"Obesity is the greatest national health issue facing this country; yet, there is a tremendous lack of knowledge among the obese and primary care physicians about safe and effective weight-loss options," said George Fielding, M.D., Associate Professor of Surgery at New York University School of Medicine and Ali's surgeon. "It's critical that those fighting the battle with obesity understand the fight is not hopeless and proactively speak with their doctor about a weight-loss treatment that will work for them. Obesity is a disease and needs to be identified as such by both the medical and patient communities."

"Many ObesityHelp community members share the experiences Khaliah highlights in her moment of truth and weight-loss journey," said Eric Klein, founder of ObesityHelp. "A vicious cycle of unsuccessful dieting very often leaves many individuals feeling helpless. It is our hope that this campaign will help the millions of individuals struggling and living a life compromised by obesity to identify their pivotal moment, and begin their journey to find a solution."

Consistent with the Prochaska and DiClemente's behavioral change model, a "moment of truth" experience, such as having a child or the humiliation of not fitting into a restaurant chair, often triggers individuals to take action to overcome obesity. In an effort to help others identify their personal turning point and assist them in finding a solution, the "Moment of Truth" self-assessment tool was developed. To learn more about Khaliah's story, the "Moment of Truth" campaign and to access the self-assessment tool, go to www.momentoftruth.org.

About ObesityHelp, Inc.

ObesityHelp is a leading resource dedicated to the education, empowerment and support of all individuals affected by obesity, along with their families, friends, employers, surgeons and physicians. ObesityHelp provides a comprehensive program of support and education as well as assistance in locating whatever resources it takes to overcome this life-threatening condition. The organization has an active community that communicates online through its Web site at www.obesityhelp.com and through a regular program of conferences and workshops conducted around the country.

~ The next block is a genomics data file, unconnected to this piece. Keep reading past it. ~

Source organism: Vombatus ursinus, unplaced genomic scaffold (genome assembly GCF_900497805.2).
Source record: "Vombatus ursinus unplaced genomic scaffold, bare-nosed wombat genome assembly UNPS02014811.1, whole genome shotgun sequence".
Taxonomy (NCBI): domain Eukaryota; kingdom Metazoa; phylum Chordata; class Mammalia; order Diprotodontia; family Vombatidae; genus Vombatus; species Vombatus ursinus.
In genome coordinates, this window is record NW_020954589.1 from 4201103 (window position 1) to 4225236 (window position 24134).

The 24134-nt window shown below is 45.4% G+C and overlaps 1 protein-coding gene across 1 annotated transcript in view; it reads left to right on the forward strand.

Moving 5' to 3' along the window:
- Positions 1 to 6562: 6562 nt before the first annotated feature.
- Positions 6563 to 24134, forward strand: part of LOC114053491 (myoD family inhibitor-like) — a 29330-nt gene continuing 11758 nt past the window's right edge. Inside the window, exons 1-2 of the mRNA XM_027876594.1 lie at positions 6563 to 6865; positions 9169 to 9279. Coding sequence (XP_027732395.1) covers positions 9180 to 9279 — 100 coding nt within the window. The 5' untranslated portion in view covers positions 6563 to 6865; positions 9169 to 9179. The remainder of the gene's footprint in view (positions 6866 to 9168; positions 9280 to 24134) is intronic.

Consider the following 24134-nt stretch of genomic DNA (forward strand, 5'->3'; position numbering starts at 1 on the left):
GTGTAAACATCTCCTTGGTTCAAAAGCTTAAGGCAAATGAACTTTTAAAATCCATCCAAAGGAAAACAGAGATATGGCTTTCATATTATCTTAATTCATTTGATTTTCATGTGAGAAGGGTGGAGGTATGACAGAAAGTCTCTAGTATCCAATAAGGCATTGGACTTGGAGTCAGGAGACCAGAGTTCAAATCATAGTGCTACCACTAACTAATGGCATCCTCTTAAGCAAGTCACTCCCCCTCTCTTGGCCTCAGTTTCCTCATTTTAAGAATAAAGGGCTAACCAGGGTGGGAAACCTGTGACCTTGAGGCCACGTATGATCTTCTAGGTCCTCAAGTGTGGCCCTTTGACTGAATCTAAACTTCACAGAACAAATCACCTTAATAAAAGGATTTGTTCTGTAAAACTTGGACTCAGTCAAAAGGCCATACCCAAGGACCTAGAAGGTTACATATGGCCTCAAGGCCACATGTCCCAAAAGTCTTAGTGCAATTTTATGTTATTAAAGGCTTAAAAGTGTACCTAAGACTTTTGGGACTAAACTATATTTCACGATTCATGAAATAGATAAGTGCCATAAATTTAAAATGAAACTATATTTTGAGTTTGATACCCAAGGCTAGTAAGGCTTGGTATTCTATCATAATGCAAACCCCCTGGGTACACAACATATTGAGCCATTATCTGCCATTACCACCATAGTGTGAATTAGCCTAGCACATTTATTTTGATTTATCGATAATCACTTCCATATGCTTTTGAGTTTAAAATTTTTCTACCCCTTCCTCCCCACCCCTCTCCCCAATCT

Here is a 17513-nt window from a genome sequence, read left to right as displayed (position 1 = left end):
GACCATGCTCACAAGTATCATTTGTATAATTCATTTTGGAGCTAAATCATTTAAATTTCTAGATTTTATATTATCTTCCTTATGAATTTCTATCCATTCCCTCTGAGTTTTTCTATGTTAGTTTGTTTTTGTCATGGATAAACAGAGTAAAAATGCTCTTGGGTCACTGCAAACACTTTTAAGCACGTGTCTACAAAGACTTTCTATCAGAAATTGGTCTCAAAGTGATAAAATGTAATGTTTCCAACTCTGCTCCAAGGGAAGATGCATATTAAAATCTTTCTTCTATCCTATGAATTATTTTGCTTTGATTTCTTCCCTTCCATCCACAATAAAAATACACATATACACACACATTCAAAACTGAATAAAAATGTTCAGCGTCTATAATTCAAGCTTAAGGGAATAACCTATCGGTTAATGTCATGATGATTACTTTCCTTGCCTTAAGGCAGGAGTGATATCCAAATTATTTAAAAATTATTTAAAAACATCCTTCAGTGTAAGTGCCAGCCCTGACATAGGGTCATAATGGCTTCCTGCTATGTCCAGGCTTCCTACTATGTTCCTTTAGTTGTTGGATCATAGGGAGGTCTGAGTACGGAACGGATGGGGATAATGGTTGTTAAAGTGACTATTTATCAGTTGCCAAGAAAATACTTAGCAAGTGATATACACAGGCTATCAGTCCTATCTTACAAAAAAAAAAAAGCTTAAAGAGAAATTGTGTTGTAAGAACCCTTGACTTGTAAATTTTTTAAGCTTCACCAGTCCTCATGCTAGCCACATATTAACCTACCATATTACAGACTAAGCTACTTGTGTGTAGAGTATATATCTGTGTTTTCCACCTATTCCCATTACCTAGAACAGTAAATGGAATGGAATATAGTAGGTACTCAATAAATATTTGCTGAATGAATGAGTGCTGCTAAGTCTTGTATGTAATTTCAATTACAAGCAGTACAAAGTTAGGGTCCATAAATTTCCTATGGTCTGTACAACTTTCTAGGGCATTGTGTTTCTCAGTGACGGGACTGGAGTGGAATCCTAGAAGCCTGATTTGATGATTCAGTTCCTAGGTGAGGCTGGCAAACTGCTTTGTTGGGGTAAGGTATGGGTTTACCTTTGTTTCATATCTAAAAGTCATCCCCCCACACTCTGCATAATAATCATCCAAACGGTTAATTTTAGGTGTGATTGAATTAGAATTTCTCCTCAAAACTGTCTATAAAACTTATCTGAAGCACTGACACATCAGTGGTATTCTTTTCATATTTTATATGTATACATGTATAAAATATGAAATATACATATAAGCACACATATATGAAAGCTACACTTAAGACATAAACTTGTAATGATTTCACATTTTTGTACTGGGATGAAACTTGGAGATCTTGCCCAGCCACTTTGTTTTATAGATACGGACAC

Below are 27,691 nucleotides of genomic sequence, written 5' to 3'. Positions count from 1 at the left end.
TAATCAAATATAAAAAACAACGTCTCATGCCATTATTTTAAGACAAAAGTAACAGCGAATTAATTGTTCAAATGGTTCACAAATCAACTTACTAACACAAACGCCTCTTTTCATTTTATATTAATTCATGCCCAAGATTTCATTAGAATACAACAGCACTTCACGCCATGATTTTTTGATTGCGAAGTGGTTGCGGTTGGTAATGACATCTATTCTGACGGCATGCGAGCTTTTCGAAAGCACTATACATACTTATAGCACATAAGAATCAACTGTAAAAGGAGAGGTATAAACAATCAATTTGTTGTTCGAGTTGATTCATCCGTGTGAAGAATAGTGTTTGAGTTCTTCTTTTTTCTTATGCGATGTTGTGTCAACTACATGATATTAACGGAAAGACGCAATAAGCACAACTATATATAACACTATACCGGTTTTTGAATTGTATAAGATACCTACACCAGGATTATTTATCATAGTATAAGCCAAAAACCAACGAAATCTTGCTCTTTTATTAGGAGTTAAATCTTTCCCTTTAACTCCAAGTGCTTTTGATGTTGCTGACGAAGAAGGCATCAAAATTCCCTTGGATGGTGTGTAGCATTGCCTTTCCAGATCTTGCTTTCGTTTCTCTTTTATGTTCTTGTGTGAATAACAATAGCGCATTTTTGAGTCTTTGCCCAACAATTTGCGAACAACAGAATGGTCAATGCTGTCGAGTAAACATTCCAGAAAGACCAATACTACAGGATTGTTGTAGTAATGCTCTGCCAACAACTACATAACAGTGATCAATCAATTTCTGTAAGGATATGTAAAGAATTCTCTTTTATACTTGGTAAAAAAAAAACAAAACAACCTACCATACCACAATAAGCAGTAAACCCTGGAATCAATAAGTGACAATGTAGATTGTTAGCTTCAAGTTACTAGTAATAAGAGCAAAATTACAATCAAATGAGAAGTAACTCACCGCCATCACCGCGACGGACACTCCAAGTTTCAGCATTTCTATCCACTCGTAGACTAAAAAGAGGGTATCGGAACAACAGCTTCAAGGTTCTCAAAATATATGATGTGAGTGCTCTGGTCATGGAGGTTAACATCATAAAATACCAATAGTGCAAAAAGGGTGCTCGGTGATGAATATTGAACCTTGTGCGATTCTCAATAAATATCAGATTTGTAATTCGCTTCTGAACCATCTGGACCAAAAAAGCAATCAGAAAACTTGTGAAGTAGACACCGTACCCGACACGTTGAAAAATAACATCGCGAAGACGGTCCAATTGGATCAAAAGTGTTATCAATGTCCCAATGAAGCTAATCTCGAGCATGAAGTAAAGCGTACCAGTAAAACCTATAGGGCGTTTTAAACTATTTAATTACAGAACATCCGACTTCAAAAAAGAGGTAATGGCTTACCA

The "Moment of Truth" campaign is an educational initiative, sponsored by Allergan, Inc.

NOTE: As with any surgery, there are possible risks and complications with the LAP-BAND® System, including but not limited to infection, nausea, vomiting, band slippage and obstruction, and in rare cases, gastric perforation and reoperation. You can find more risk information by visiting www.lapband.com or by calling 1-877-LAP-BAND.

® 2007 Allergan, Inc. Irvine, CA 92612. ® and marks owned by Allergan, Inc.


1 American Obesity Association. AOA Fact Sheets. Health effects of obesity. Available at http://www.obesity.org/subs/fastfacts/obesity_US.shtml.

2 American Obesity Association. Obesity Surgery. Available at http://www.obesity.org/treatment/obesity.shtml. Accessed 1/18/07

3 CDC. Diseases and Conditions. Available at http://www.cdc.gov/node.do/id/0900f3ec8000e035. Accessed 3/9/07.

4 U.S. Department of Health and Human Services. The Surgeon General's Call To Action To Prevent and Decrease Overweight and Obesity in 2001.
http://www.cdc.gov/nccdphp/dnpa/pdf/CalltoAction.pdf. Accessed 2/23/07

5 Sturm R. Increases in morbid obesity in the USA: 2000-2005. Public Health (2007), doi:10.1016/j.puhe.2007.01.006

6 Ahroni JH, Montgomery KF, Watkins BM. Laparoscopic Adjustable Gastric Banding: Weight Loss, Co-morbidities, Medication Usage and Quality of Life at One Year," Obesity Surgery 2005; 15:641-647.

7 CDC. Diseases and Conditions. Available at http://www.cdc.gov/node.do/id/0900f3ec8000e035. Accessed 3/9/07.

8 American Obesity Association. AOA Fact Sheets. Available at http://www.obesity.org/treatment/obesity.shtml. Accessed 1/18/07.

9 NIH Technology Assessment Conference Panel. Methods for voluntary weight loss and control. Ann Intern Med 1993; 119 (7 pt 2):764

10 American Obesity Association. AOA Fact Sheets. Health effects of obesity. Available at
http://www.obesity.org/subs/fastfacts/obesity_what2.shtml.

11 Shekelle PG, Morton SC, Maglione M, Suttorp M, Tu W, Li Z, Maggard M, Mojica WA, Shugarman L, Solomon V. Pharmacological and Surgical Treatment of Obesity., Evidence Report/Technology Assessment No. 103. (Prepared by the Southern California-RAND Evidence-based Practice Center, under Contract No. 290-02-0003.) AHRQ Publication No. 04-E028-1. Rockville, MD: Agency for Healthcare Research and Quality. July 2004.

12 Muscelli E, Mingrone G, Camastra S et al. Differential effect of weight loss on insulin resistance in surgically treated obese patients. Am J Med 2005; 118: 51-7.

Contact Info

Maureen Ranney
Chandler Chicco Agency
310-309-1000 or 212-229-8470
mranney@ccapr.com

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KHALIAH ALI, DAUGHTER OF MUHAMMAD ALI, LEADS OBESITY HEALTH EDUCATION CAMPAIGN